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The Relevance of Controversy

Recently on Channel 7’s Sunrise program we discussed the latest round of the most complained about TV commercials. The segment discusses commercials that got banned, Sportsbet and iSelect, to the Itune commercials that always seem to push the boundaries, but had their complaints dismissed.

Once again it raises the question, is the controversy an effective tactic for a brand. It all comes down to relevance. While the controversy may achieve increased exposure (shares, clicks etc), does it impact the brand positively or negatively?

Despite being banned, the sportsbet ads are spot on with their demographic, as opposed to the iSelect commercial which perhaps had the sentiment right but the execution could be damaging for the brand.

Check out the segment here, transcript below.

Monique Wright: So Australians are bombarded with television ads every day, it's how we pay the bills, but some can rub us the wrong way.

Matt Moran: They certainly can, so far this year there have been a record number of complaints against several now infamous commercials. This Sportsbet manscaping commercial is the most protested ad so far this year with 793 complaints. 

Sportsbet Ad: Oi Romeo. Bet on NRL this week with Sportsbet-

Matt Moran: The ad was banned. This iSelect ad came in second with 715 complaints. 

iSelect Ad: Know that feeling you get when you have been hit with another yearly health insurance rate rise? There is still time. Call us before prices rise on April one and we will find the right health cover for you. 

Matt Moran: Both the Sportsbet and iSelect ads are the most complained about commercials in the history of Ad Standards. 

Ultratune 1: (Singing) Tiger. 

Ultratune 2: No, I'm a kitty cat silly. 

Ultratune 1: No, Tiger. 

Matt Moran: Ultra Tune came in third and features Mike Tyson coming to the rescue of three women who've run of the road. 

Mike Tyson: Have you ladies seen Francis? You know, my tiger. King of the jungle. 

Matt Moran: Despite the ad being cleared by the watchdog, it managed 134 complaints. 

Monique Wright: Joining us now is advertising expert Matthew Bywater. Matt, morning. Welcome. Some of it looked, I suspect you advertising people sort of push the envelope a bit. Some people know they're playing with fire. You don't rent, you don't pay for Mike Tyson to be in a commercial and expect it not to be a bit controversial. 

Matthew Bywater: Yeah, that's correct. If you want to get value, you are going to spend the money, you want to get value out of it. These days it's not hard to push the envelope too far. I mean, we see these complaints, the Mike Tyson one in particular was actually was dismissed so Ultra Tune can still run their commercial, but we're talking less than 200 complaints. So it's not a lot of people considering the airing it gets. 

Matt Moran: Mm-hmm (affirmative)

Matthew Bywater: So even though Ultra Tune do this deliberately, I mean in the last 20 years they've got two of the top 10 most complained about ads. This is what they're trying to do, and they try to find something new all the time that push that envelope to get more traction.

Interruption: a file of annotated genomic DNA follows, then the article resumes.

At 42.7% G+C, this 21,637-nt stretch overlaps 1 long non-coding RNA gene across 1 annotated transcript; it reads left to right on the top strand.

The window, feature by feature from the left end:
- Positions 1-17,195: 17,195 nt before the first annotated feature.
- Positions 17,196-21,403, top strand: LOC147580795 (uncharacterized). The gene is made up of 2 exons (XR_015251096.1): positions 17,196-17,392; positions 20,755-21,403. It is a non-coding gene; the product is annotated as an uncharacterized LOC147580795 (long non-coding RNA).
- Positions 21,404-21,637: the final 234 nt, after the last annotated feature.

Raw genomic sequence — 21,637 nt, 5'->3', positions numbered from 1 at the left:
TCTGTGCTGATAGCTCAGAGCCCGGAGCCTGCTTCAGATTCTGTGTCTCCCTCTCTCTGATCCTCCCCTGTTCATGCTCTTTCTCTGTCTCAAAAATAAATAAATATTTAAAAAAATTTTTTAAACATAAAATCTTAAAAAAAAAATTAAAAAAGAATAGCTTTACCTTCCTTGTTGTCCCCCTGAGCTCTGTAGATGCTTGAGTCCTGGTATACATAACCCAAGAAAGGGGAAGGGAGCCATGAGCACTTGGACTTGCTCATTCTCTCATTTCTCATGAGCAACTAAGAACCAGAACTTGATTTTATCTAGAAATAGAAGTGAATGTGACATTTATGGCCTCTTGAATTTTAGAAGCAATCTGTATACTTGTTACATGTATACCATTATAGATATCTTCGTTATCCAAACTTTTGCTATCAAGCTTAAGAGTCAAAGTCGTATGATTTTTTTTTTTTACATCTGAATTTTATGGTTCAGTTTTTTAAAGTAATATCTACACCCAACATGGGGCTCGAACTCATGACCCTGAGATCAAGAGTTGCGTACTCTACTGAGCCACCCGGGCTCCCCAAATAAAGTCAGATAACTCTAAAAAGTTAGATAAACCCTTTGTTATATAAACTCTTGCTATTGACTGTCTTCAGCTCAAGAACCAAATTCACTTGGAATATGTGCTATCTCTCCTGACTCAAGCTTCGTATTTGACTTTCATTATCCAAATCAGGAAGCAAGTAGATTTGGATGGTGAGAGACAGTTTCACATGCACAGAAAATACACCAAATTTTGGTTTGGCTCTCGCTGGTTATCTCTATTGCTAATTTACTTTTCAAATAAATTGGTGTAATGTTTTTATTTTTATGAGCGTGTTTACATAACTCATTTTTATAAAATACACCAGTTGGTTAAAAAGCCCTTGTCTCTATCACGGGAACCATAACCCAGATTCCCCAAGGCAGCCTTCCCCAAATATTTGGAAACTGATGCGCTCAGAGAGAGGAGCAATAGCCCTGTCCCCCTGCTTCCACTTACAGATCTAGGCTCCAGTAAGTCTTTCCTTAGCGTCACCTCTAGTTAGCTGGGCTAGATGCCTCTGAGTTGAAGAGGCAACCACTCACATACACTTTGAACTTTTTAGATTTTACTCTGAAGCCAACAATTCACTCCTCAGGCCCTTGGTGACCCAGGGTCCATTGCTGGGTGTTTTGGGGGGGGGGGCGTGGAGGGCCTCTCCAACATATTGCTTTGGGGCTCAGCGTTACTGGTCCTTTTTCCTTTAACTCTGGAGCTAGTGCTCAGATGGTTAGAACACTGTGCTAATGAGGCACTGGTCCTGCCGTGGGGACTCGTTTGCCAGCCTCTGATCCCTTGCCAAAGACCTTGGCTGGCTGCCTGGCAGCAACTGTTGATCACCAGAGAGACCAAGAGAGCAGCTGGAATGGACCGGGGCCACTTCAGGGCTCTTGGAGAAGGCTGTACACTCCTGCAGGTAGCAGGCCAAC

Monique Wright: Because you get more attention. 

Matthew Bywater: You get more attention. 

Matt Moran: That's the scene. 

Matthew Bywater: Yeah. So, as an... Normally an agency, you've spent so much money on the creating and then they need to spend so much money on the media. And where they can save money on the media if they get enough people complaining about it then they hit the free media. 

Matt Moran: Well, is it the case during those challenging meetings sometimes as the ad execs sit around thinking, right, what if, if this is so controversial it gets banned as these have then we talk about it, it gets written about in the papers, so what's that worth?

Matthew Bywater: Yeah, that's worth tens and tens of thousands of dollars. Because they're saving on the media spec. Now, I should point out, it has to still have to fit with what the brand image is. Because a lot of brands you wouldn't want to do this deliberately because it will tarnish your brand in a negative way. But certainly there is a lot of free media to be had by getting by getting this sort of protagonistic approach in getting people to spread it and share it and get a little bit of outrage and other people saying I don't think it's so bad. So, it gets the conversation going. 

Monique Wright: And like this Sportsbet one that we've been running all morning with the bloke shaving and -

Matthew Bywater: The manscaping, yeah. 

Monique Wright: Manscaping and slipping. I mean, you know, know your audience. That's sort of aimed Sportsbet- 

Matthew Bywater: That's spot on- 

Monique Wright: Will get complaints. But mostly men, youngish men I imagine, who will gag at it and probably meet with Sportsbet, but you know, like it's, it's aimed at the demographic so should we all be offended by this all the time?

Matthew Bywater: Yeah, it's spot on with the demographic. Then there is no harm, even though the ban on the commercials actually been upheld so they actually had to stop that commercial. We're talking almost 800 complaints. So-

Monique Wright: Is that a lot?

Matthew Bywater: It is. It's not...